Varangian


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Varangian

(vəˈrændʒɪən)
n
(Peoples) one of the Scandinavian peoples who invaded and settled parts of Russia and Ukraine from the 8th to the 11th centuries, and who formed the bodyguard of the Byzantine emperor (Varangian Guard) in the late 10th and 11th centuries
adj
(Peoples) of or relating to the Varangians
[C18: from Medieval Latin Varangus, from Medieval Greek Barangos, from Old Norse Væringi, probably from vār pledge]
Translations
rusväringvarjag
References in periodicals archive ?
reluctance in the case of Varangian Pty Ltd v OFM Capital Ltd:
220) The relationship between the two cultures advanced so much so that in 988 the Byzantine Emperor Basil II requested aid from Vladimir the Great, Russian Grand Prince of Kiev, which resulted in the creation of the Varangian Guard, one of the most interesting cross-cultural military orders.
He was also a patron of the Varangian Guard of the Byzantine emperors, who protected his relics in Bari.
Ragnvaldr, a man of the North enlisted in the renowned Varangian Guard, is ordered to guard her during a period of house arrest for defying the emperor.
They're currently in the UK touring new album Stand Up And Fight, which continues the saga of 2007's The Varangian Way but, according to frontman Mathias Nyg.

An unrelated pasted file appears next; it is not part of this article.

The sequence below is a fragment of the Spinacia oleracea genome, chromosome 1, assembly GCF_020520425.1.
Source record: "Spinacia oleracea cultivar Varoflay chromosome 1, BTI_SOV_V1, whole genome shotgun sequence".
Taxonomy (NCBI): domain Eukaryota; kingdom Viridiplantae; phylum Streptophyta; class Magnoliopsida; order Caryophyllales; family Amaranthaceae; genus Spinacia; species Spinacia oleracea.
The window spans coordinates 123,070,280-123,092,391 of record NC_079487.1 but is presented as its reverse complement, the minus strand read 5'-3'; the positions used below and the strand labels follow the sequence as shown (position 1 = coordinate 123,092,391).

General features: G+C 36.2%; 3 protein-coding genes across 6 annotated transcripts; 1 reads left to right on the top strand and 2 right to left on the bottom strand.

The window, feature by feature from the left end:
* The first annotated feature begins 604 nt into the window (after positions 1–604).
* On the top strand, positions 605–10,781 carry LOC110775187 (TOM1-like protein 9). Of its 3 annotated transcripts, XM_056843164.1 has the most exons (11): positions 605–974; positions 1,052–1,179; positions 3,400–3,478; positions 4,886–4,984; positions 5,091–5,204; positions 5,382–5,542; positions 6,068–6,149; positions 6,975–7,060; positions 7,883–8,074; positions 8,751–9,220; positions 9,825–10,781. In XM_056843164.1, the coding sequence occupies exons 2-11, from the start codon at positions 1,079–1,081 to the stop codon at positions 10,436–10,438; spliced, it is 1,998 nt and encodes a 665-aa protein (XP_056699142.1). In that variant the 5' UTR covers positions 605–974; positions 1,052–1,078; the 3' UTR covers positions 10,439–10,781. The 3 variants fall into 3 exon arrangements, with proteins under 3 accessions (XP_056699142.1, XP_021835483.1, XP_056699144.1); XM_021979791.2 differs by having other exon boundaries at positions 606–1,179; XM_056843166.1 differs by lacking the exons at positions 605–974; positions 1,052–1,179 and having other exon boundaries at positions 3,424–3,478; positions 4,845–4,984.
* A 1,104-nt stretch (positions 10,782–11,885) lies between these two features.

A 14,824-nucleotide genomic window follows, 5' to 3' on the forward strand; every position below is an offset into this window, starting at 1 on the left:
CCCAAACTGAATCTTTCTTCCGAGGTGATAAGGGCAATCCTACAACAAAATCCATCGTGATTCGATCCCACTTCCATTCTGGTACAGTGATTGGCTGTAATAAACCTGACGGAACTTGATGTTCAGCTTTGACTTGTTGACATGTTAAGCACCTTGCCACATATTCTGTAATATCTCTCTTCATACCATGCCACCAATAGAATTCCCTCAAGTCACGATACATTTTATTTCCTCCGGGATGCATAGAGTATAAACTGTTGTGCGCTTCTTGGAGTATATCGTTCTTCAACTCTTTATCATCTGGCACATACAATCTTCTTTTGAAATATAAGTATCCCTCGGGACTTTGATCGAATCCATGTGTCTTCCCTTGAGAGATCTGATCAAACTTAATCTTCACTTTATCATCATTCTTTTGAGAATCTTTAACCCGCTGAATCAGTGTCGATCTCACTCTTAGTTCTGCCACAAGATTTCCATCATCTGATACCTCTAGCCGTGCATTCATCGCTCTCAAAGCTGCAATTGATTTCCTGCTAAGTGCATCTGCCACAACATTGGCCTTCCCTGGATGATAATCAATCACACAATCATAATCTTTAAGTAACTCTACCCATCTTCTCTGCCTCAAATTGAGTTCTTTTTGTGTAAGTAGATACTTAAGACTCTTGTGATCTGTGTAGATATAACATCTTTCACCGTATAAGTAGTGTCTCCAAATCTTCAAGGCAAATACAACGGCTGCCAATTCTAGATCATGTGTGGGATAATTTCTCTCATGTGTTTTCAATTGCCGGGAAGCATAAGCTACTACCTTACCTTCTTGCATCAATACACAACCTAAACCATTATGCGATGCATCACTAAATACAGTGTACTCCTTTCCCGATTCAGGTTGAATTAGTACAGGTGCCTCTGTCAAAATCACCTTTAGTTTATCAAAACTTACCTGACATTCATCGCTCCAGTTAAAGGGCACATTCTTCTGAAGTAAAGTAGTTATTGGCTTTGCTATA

That Turisas have been so long absent from these shores is due to the fact that, since the release of their second album The Varangian Way, the world has gained an insatiable appetite for Battle Metal.
The fort was defended by "mercenary troops, the English and Danes of the elite Varangian Guard, Pisans, perhaps Genoese and others" (Madden, 2000, 117), which were supported across by forces from Constantinople.
Tolkien; Finntroll (Ur Jordens Djup [Century Media Records 8319, 2007]) fuses metal with humppa (a traditional Finish dance music); the folk ensemble Kor-piklaani turned into a metal band and recorded Tales Along This Road (Napalm 186, 2006), and the "battle metal" group Turisas (The Varangian Way [EMI Music 77580, 2007]), adapted fantasy/folk elements and instrumentation into its metal style.
Landing parties along the narrow shore were thwarted at first by a spirited defense led by the English and Danish mercenaries who made up Constantinople's Varangian Guard.
The exhibition also explores Byzantium's influence in Scandinavia - where warriors were recruited for the Emperor's Varangian Guard - Hungary and Serbia.
But the story of Hneitir does not end there, for the sword eventually came into the possession of a member of the Varangian guard at Byzantium (Mikligaror--"the Great City"--to the Norsemen), was purchased by the Emperor himself, and was placed above the altar in Saint Olaf's church, which was maintained by the Varangians (Sturluson 786-7).